Insights European Commission Code of Practice on Disinformation: new reports available in the Transparency Centre


The 2022 Code of Practice on Disinformation contains a number of commitments including  de-monetising the dissemination of disinformation (e.g. avoiding the placement of advertising next to disinformation), ensuring users can easily recognise political advertising, reducing manipulative behaviour used to spread disinformation (e.g. fake accounts, malicious deep fakes), providing users with tools to recognise and flag disinformation, and providing automated access to non-personal, anonymised, aggregated or public data to support research on disinformation.  Organisations may sign up to all of the Code’s commitments or select only those they consider relevant to the services they offer in the EEA.  Further, by signing the Code, signatories commit to creating a Transparency Centre, accessible to all citizens, to permit an overview of the implementation of the Code.

Disinformation is false or misleading content spread with the intention to deceive, but for the purposes of the Code it includes misinformation, which is false or misleading content spread without harmful intent.

The Code has 34 signatories including Twitch, X, Meta, Google, Microsoft and TikTok.  It aims to be a Code of Conduct recognised under the provisions of the Digital Services Act (“DSA”) relating to Very Large Online Platforms (VLOPs) (defined under the DSA as online platforms having 45 million or more average monthly active users in the EU) who are subject to stricter obligations under the DSA than other online platforms falling under the DSA.  Further, the Code states that signing up to all the Code commitments should be considered as a possible risk mitigation measure under the DSA and, as such, could facilitate compliance by VLOPs with their DSA obligations.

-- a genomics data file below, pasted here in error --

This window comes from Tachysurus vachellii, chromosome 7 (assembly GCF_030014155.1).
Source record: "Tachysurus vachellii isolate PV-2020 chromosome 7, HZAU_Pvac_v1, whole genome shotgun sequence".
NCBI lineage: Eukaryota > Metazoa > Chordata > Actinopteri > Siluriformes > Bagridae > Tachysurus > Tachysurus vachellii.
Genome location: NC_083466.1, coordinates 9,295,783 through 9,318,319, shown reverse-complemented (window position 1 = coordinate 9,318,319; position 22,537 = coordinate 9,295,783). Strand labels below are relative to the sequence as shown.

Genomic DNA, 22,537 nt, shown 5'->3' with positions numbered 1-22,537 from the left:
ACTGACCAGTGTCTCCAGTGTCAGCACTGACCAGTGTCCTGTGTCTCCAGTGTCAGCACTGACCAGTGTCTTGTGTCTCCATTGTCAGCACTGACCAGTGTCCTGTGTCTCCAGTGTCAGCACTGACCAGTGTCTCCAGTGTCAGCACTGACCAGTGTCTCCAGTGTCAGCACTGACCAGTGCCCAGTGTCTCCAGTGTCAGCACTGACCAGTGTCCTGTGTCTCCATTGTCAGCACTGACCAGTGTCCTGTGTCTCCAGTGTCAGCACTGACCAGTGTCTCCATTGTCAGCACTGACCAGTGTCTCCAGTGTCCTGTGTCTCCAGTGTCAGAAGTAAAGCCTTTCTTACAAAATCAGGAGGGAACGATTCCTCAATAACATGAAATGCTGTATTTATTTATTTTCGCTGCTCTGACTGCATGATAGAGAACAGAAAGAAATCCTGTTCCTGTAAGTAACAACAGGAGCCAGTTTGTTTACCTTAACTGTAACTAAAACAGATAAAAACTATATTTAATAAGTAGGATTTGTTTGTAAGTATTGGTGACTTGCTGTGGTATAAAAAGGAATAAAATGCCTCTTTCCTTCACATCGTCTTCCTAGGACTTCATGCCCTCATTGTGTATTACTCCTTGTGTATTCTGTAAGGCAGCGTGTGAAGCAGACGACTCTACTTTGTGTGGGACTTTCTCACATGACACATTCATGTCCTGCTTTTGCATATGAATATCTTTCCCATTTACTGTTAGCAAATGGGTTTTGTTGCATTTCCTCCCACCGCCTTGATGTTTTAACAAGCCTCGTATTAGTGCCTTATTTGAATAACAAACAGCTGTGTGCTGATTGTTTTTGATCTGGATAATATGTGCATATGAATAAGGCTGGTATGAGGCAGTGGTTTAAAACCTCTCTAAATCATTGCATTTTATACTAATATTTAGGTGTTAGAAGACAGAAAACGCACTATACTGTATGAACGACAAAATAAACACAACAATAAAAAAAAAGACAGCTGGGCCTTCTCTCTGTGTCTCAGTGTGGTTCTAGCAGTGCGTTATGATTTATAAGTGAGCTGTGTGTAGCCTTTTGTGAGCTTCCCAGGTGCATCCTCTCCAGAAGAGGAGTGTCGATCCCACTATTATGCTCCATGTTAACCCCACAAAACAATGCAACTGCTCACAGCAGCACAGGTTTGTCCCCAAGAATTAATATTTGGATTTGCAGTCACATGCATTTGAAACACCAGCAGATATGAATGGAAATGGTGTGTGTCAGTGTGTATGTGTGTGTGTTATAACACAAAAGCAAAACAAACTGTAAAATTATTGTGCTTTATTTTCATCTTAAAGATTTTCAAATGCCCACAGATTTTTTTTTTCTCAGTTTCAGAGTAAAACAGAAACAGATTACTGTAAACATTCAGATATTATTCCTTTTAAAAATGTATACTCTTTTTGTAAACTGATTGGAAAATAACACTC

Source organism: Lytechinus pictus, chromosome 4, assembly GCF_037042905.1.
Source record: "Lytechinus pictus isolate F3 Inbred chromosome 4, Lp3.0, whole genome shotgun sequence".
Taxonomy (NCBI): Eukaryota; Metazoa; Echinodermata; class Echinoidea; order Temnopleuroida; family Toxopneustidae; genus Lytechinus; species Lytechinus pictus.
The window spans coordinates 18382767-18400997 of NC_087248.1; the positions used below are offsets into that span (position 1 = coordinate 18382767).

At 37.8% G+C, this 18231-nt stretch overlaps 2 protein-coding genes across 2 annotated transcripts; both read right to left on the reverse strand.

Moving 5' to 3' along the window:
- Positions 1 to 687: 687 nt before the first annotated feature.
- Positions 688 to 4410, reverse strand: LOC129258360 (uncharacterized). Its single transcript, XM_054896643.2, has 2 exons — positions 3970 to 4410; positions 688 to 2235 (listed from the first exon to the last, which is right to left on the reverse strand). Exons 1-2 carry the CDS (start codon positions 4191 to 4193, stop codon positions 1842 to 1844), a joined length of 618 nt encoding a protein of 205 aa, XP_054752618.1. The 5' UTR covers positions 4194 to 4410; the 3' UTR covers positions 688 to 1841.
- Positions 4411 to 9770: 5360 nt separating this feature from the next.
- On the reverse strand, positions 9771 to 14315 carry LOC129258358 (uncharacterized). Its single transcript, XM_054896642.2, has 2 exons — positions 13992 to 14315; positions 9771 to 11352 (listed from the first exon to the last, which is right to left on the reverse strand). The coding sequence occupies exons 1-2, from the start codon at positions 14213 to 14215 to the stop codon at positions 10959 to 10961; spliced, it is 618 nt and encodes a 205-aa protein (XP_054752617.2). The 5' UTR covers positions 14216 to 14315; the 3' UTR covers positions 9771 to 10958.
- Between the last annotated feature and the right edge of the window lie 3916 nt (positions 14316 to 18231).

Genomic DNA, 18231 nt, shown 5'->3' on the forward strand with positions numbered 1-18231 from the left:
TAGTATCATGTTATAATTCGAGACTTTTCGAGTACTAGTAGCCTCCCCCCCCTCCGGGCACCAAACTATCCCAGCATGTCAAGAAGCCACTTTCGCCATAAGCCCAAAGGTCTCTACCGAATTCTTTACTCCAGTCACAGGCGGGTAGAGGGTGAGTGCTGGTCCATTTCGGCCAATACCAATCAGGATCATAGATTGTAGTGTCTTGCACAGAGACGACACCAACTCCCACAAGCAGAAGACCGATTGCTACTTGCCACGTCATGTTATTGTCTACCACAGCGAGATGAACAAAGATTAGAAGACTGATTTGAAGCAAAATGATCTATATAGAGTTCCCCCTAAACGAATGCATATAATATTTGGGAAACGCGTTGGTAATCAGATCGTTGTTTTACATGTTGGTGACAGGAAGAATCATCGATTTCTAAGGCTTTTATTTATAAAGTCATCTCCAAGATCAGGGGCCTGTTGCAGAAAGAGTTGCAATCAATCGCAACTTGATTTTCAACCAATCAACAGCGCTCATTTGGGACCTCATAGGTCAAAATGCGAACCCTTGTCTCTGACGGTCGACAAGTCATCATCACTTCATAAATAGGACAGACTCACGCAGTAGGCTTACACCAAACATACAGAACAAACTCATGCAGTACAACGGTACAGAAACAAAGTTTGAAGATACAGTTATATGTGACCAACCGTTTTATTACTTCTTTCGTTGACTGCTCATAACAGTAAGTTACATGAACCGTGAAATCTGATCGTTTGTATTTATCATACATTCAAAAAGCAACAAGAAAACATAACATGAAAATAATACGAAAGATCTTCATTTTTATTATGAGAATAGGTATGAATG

Reporting is a key part of the Code which provides that, by the beginning of 2023, all signatories must file baseline reports with the European Commission on their implementation of the Code.  Subsequently, VLOPs must report every six months, while other signatories must report annually.

The first full implementation reports from the VLOP signatories have now been published on the Transparency Centre, covering the previous six-month period.  The reports follow the harmonised reporting template consisting of 152 reporting elements (111 qualitative reporting elements and 42 service level indicators/quantitative indicators).  For the first time, signatories also provided limited reporting against a set of structural indicators aimed at assessing the prevalence and sources of disinformation.  The Commission hopes that signatories will develop and report against additional structural indicators in future.

The reports provide insight into how much advertising revenue flowing to disinformation actors is prevented, the number or value of political advertisements that were accepted and labelled, and instances of manipulative behaviours detected.  In particular, the reports revealed insights into signatories’ action to reduce disinformation around Russia’s war in Ukraine and provided information on signatories’ efforts to provide safeguards regarding new generative AI systems on their services.

For more information, click here and here.  To access the Code, click here.